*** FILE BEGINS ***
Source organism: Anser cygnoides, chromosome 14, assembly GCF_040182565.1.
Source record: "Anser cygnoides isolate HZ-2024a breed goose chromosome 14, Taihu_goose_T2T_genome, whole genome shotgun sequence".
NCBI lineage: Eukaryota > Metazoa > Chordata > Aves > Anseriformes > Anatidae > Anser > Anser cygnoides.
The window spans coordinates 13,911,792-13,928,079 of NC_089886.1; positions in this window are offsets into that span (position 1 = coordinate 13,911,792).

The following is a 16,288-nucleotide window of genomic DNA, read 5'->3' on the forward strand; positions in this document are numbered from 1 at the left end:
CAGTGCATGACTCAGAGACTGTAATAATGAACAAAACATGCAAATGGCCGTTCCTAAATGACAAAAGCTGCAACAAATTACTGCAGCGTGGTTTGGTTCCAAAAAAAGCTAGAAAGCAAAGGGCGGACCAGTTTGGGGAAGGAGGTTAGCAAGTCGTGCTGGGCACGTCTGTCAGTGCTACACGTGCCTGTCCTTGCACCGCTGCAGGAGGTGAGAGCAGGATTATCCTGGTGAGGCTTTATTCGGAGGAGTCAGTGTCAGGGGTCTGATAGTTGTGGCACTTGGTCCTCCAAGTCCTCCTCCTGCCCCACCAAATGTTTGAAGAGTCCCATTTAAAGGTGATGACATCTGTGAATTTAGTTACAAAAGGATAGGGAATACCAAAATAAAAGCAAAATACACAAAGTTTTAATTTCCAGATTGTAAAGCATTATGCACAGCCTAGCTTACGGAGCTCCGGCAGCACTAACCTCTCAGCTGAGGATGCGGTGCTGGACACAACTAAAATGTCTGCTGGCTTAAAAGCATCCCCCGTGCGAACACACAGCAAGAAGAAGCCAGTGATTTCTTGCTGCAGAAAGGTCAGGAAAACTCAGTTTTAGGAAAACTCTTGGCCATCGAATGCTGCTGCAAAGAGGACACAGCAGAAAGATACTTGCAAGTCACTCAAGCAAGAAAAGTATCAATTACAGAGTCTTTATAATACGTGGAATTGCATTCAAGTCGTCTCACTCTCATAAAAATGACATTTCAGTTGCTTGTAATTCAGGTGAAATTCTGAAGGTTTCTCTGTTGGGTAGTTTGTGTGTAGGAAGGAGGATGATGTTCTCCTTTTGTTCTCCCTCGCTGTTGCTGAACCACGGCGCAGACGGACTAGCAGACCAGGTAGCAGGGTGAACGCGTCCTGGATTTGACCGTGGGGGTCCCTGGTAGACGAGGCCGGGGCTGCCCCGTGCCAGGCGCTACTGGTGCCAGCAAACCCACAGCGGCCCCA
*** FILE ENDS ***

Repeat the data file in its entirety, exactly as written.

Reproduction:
Source organism: Anser cygnoides, chromosome 14, assembly GCF_040182565.1.
Source record: "Anser cygnoides isolate HZ-2024a breed goose chromosome 14, Taihu_goose_T2T_genome, whole genome shotgun sequence".
NCBI lineage: Eukaryota > Metazoa > Chordata > Aves > Anseriformes > Anatidae > Anser > Anser cygnoides.
The window spans coordinates 13,911,792-13,928,079 of NC_089886.1; positions in this window are offsets into that span (position 1 = coordinate 13,911,792).

The following is a 16,288-nucleotide window of genomic DNA, read 5'->3' on the forward strand; positions in this document are numbered from 1 at the left end:
CAGTGCATGACTCAGAGACTGTAATAATGAACAAAACATGCAAATGGCCGTTCCTAAATGACAAAAGCTGCAACAAATTACTGCAGCGTGGTTTGGTTCCAAAAAAAGCTAGAAAGCAAAGGGCGGACCAGTTTGGGGAAGGAGGTTAGCAAGTCGTGCTGGGCACGTCTGTCAGTGCTACACGTGCCTGTCCTTGCACCGCTGCAGGAGGTGAGAGCAGGATTATCCTGGTGAGGCTTTATTCGGAGGAGTCAGTGTCAGGGGTCTGATAGTTGTGGCACTTGGTCCTCCAAGTCCTCCTCCTGCCCCACCAAATGTTTGAAGAGTCCCATTTAAAGGTGATGACATCTGTGAATTTAGTTACAAAAGGATAGGGAATACCAAAATAAAAGCAAAATACACAAAGTTTTAATTTCCAGATTGTAAAGCATTATGCACAGCCTAGCTTACGGAGCTCCGGCAGCACTAACCTCTCAGCTGAGGATGCGGTGCTGGACACAACTAAAATGTCTGCTGGCTTAAAAGCATCCCCCGTGCGAACACACAGCAAGAAGAAGCCAGTGATTTCTTGCTGCAGAAAGGTCAGGAAAACTCAGTTTTAGGAAAACTCTTGGCCATCGAATGCTGCTGCAAAGAGGACACAGCAGAAAGATACTTGCAAGTCACTCAAGCAAGAAAAGTATCAATTACAGAGTCTTTATAATACGTGGAATTGCATTCAAGTCGTCTCACTCTCATAAAAATGACATTTCAGTTGCTTGTAATTCAGGTGAAATTCTGAAGGTTTCTCTGTTGGGTAGTTTGTGTGTAGGAAGGAGGATGATGTTCTCCTTTTGTTCTCCCTCGCTGTTGCTGAACCACGGCGCAGACGGACTAGCAGACCAGGTAGCAGGGTGAACGCGTCCTGGATTTGACCGTGGGGGTCCCTGGTAGACGAGGCCGGGGCTGCCCCGTGCCAGGCGCTACTGGTGCCAGCAAACCCACAGCGGCCCCA